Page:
If you're one of those people who scratched their heads with bemusement on hearing that Irish director John Moore was going to remake ever dependable 1970s horror 'The Omen', then you'll indulge in even more nails-to-scalp friction after seeing the finished product. There's a strong cast here but, as you probably suspected, no need for this film. And if the attention spans of teen audiences are so short now that they can't be bothered to seek out a horror classic that is only 30-years-old, then we're probably closer to doomsday than we all think.

The set-up is identical to the original. US diplomat Robert Thorn (Schreiber) is based in Rome where his wife Kate (Stiles) develops complications during childbirth and loses the baby. Without telling her, Thorn agrees to a priest's offer to take another newborn at the hospital whose mother died during childbirth. Thorn rises up the political ladder and becomes diplomat to London, but not long after his arrival he and his wife realise that all is not well with their son.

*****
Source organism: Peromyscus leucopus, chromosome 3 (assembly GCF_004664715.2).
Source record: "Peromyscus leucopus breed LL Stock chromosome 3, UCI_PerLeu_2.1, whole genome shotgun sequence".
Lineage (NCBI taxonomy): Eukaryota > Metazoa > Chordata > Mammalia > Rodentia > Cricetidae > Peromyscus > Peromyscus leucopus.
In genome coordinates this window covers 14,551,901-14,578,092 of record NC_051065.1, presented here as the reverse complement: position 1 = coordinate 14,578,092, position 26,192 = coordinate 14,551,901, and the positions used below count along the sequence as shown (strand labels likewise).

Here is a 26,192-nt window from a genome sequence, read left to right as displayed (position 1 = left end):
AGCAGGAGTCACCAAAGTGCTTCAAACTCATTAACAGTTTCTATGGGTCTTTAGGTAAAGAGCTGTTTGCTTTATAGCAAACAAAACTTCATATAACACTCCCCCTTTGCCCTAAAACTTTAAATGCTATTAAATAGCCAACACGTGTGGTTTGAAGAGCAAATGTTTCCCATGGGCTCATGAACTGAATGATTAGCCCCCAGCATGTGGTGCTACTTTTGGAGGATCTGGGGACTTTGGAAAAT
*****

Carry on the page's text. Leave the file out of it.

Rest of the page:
The most inspiring thing about this film was the decision to release it on 6/6/06 and the most galling thing is how few of his own ideas Moore brings to the story, once again written by David Seltzer. From dialogue to set pieces, this is the movie equivalent of a faithful cover version which does nothing for itself and only enhances the credentials of the original. Moore manages to throw a few jumps into the familiar storyline with scary dream sequences, but he's undone by his unwillingness to take more risks and a child star who lacks the aura for the role - chances are you'll spend the film thinking he looks like the singer from Mercury Rev than fearing his character's every move.

Watchable, but completely pointless.

Harry Guerin